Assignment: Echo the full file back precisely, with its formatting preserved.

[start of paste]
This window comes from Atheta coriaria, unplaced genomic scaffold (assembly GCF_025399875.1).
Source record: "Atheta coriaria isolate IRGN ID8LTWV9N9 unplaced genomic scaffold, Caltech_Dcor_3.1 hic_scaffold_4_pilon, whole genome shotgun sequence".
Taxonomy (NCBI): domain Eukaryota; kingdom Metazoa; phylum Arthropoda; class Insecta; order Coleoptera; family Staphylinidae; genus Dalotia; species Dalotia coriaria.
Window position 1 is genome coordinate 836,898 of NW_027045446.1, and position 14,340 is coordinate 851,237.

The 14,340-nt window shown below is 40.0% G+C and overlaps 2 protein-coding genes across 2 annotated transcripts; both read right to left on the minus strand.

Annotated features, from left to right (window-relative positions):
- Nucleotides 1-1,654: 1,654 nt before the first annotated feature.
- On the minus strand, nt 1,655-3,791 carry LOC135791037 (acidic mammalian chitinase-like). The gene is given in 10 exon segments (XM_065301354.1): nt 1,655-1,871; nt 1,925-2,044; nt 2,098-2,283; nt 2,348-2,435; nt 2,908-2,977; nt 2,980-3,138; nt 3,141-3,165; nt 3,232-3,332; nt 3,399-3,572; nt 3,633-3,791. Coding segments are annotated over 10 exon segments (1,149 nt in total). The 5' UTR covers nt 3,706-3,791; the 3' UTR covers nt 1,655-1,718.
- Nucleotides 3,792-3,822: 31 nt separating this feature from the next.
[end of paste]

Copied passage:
This window comes from Atheta coriaria, unplaced genomic scaffold (assembly GCF_025399875.1).
Source record: "Atheta coriaria isolate IRGN ID8LTWV9N9 unplaced genomic scaffold, Caltech_Dcor_3.1 hic_scaffold_4_pilon, whole genome shotgun sequence".
Taxonomy (NCBI): domain Eukaryota; kingdom Metazoa; phylum Arthropoda; class Insecta; order Coleoptera; family Staphylinidae; genus Dalotia; species Dalotia coriaria.
Window position 1 is genome coordinate 836,898 of NW_027045446.1, and position 14,340 is coordinate 851,237.

The 14,340-nt window shown below is 40.0% G+C and overlaps 2 protein-coding genes across 2 annotated transcripts; both read right to left on the minus strand.

Annotated features, from left to right (window-relative positions):
- Nucleotides 1-1,654: 1,654 nt before the first annotated feature.
- On the minus strand, nt 1,655-3,791 carry LOC135791037 (acidic mammalian chitinase-like). The gene is given in 10 exon segments (XM_065301354.1): nt 1,655-1,871; nt 1,925-2,044; nt 2,098-2,283; nt 2,348-2,435; nt 2,908-2,977; nt 2,980-3,138; nt 3,141-3,165; nt 3,232-3,332; nt 3,399-3,572; nt 3,633-3,791. Coding segments are annotated over 10 exon segments (1,149 nt in total). The 5' UTR covers nt 3,706-3,791; the 3' UTR covers nt 1,655-1,718.
- Nucleotides 3,792-3,822: 31 nt separating this feature from the next.